After the recent spate of terrorist attacks in the U.S. and abroad, some Muslim and Middle Eastern employees are experiencing backlash in the workplace. Discriminatory and unfair treatment can happen in both the public and private sectors. It's a widespread problem that affects men and women alike.
Lesbian, gay, bisexual and transgender rights are a prominent issue in the United States these days. Whether it is marriage rights or rights in the workplace, some residents of Washington, D.C., may think that these days the issue of sexual orientation discrimination are for the most part a thing of the past. However, this is far from true, as a recent measure regarding LGBT rights and workplace discrimination shows.
"Professional sports is the ultimate meritocracy."
If you worked at Mission Hospital in North Carolina, the answer is yes - for now, at least. At least three employees at that hospital were terminated for refusing to take flu shots. According to the Equal Employment Opportunity Commission, the employees refused based on their religious beliefs.
Workplace discrimination can take many forms. Many people in Washington, D.C., may already be aware that it is illegal to discriminate against workers based on their race, gender, religion or national origin. However, a type of employment discrimination that is receiving more awareness these days is discrimination based on sexual orientation. This is especially serious as more lesbian, gay, bisexual and transgender individuals are open about their sexual orientation.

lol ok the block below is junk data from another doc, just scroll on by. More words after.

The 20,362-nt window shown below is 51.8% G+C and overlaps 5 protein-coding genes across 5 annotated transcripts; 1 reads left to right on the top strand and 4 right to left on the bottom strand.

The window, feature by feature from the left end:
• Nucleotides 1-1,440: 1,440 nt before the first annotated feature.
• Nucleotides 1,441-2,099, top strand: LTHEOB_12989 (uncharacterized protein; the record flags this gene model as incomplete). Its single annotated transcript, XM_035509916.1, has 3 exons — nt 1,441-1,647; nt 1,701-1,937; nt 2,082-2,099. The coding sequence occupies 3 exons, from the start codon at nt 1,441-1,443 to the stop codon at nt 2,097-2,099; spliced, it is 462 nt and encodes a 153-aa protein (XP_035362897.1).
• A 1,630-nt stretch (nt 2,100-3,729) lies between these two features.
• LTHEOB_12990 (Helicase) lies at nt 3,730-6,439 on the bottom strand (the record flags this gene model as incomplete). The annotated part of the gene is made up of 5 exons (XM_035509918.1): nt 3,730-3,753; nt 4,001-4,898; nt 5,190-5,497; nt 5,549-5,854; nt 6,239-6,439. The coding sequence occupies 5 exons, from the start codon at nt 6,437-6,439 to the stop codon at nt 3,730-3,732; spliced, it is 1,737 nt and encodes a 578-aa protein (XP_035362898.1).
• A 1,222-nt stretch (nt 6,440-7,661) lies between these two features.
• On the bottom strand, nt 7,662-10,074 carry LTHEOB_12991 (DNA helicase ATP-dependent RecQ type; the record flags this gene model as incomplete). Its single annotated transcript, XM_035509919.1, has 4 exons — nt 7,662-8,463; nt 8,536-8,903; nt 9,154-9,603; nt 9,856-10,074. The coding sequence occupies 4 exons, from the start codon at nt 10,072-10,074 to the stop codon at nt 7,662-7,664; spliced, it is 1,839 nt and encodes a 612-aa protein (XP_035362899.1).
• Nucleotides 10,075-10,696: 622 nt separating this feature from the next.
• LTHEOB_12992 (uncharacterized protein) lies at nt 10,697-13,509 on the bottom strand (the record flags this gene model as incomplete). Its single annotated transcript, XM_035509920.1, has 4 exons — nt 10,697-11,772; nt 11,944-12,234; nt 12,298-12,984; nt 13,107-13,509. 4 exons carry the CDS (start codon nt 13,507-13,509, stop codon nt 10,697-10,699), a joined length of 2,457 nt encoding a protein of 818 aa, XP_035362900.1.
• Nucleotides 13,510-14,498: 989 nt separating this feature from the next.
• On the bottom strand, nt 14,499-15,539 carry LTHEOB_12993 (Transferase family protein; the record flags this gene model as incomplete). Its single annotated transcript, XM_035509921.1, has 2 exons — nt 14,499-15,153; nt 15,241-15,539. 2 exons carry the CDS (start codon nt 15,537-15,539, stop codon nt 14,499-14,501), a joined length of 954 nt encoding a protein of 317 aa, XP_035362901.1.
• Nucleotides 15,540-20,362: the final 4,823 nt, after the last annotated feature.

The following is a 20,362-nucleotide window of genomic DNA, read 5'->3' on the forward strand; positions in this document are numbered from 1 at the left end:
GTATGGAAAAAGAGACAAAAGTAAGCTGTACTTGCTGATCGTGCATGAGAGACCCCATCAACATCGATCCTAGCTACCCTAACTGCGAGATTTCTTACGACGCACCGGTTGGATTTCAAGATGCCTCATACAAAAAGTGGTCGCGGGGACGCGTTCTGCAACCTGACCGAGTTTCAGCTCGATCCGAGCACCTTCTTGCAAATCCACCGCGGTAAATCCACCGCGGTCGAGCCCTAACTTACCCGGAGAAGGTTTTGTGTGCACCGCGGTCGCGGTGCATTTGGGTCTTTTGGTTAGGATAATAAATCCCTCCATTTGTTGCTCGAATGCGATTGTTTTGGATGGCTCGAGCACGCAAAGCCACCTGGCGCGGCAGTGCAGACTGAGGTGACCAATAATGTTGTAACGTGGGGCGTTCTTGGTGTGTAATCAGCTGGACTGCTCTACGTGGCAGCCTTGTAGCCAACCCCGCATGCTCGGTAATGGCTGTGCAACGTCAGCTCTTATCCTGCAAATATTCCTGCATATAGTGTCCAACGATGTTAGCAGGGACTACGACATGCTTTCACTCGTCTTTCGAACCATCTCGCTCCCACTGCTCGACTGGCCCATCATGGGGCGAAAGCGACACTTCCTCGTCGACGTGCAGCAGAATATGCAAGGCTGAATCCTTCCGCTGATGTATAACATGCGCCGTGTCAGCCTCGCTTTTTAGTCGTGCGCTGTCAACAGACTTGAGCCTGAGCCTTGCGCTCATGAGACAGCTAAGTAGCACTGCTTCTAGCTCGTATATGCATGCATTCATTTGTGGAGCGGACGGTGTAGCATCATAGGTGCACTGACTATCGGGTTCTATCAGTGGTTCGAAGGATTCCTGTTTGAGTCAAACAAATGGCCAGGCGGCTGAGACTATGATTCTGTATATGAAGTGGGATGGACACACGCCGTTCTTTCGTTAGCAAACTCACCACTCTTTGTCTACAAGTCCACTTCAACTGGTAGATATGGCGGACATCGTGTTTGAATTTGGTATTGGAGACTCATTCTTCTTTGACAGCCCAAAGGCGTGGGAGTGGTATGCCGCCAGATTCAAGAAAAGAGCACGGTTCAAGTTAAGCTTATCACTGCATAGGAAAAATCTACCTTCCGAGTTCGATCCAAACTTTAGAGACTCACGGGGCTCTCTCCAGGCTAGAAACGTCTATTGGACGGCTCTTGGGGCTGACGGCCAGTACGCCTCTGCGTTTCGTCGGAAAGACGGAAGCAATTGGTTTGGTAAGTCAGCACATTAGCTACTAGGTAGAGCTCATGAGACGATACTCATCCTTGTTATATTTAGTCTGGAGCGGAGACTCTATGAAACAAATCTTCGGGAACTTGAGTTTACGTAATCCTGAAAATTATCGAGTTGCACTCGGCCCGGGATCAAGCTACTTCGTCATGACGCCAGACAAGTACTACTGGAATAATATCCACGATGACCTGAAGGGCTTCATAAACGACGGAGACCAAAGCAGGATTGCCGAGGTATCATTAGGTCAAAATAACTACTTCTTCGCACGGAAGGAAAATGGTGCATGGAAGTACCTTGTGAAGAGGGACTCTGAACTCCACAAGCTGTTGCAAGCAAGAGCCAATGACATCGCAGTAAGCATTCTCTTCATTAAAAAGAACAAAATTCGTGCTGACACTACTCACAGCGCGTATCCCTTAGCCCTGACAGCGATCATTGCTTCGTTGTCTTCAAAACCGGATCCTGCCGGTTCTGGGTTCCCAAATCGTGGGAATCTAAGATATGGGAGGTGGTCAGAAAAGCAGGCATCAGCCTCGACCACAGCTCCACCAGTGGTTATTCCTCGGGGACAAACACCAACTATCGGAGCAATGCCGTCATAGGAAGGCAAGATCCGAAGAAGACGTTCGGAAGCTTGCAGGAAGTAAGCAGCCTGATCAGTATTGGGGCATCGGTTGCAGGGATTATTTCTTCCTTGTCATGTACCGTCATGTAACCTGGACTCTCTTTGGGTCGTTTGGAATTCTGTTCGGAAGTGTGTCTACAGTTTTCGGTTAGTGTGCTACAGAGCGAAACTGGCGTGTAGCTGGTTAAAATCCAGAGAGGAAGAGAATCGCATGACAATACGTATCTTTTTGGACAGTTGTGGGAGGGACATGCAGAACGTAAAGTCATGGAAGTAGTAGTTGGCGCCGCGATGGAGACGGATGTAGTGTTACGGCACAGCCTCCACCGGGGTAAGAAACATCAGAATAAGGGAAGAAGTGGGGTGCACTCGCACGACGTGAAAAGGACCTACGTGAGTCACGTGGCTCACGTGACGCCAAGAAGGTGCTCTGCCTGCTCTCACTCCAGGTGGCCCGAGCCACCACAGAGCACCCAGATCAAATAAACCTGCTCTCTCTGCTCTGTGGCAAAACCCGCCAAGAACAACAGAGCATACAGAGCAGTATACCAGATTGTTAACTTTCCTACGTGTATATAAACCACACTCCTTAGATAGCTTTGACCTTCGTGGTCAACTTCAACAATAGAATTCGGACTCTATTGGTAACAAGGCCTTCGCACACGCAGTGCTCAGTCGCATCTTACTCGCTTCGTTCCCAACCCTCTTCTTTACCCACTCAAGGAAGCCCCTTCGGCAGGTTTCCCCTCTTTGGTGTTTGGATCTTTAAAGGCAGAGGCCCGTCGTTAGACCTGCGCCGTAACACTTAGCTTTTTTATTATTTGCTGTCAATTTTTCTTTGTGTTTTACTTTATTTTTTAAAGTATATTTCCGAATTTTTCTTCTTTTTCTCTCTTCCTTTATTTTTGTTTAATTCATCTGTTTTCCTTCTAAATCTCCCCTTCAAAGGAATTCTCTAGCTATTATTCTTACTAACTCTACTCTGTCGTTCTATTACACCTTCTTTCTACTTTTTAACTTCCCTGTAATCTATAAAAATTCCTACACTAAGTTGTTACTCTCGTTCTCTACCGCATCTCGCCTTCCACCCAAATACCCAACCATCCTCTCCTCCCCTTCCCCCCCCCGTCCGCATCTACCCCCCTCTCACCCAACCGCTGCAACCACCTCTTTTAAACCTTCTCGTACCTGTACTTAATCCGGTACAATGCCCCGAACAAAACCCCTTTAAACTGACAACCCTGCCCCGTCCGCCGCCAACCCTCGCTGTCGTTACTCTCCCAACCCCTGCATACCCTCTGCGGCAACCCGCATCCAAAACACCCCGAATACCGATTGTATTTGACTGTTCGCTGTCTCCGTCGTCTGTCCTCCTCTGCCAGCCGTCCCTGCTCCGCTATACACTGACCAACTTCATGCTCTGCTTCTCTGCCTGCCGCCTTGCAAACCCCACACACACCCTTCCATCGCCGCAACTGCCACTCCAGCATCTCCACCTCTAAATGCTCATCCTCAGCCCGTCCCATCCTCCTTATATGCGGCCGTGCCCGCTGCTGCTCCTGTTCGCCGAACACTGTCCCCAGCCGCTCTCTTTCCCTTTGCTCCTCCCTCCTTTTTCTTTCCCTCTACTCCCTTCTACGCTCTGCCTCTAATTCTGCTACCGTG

In this day and age, some people may think that workplace discrimination is a thing of the past and all workers are treated equally. Unfortunately, employment discrimination still occurs in Washington D.C. and across the nation.
Washington, D.C., residents may be interested to hear that for the first time ever, the U.S. Equal Employment Opportunity Commission is suing two private employers on behalf of workers who claim they were discriminated against based on their sexual orientation. In the lawsuits, the commission asks the courts to determine that employers in situations like this are in violation of the civil rights of gay workers if these workers are treated unfairly by their employers based on the workers' sexual orientation.
Washington, D.C., workers face many challenges throughout their workday. Deadlines loom, problems arise and disagreements occur. However, one complicated issue that some Washington, D.C., workers are wrongfully and illegally subjected to is workplace discrimination.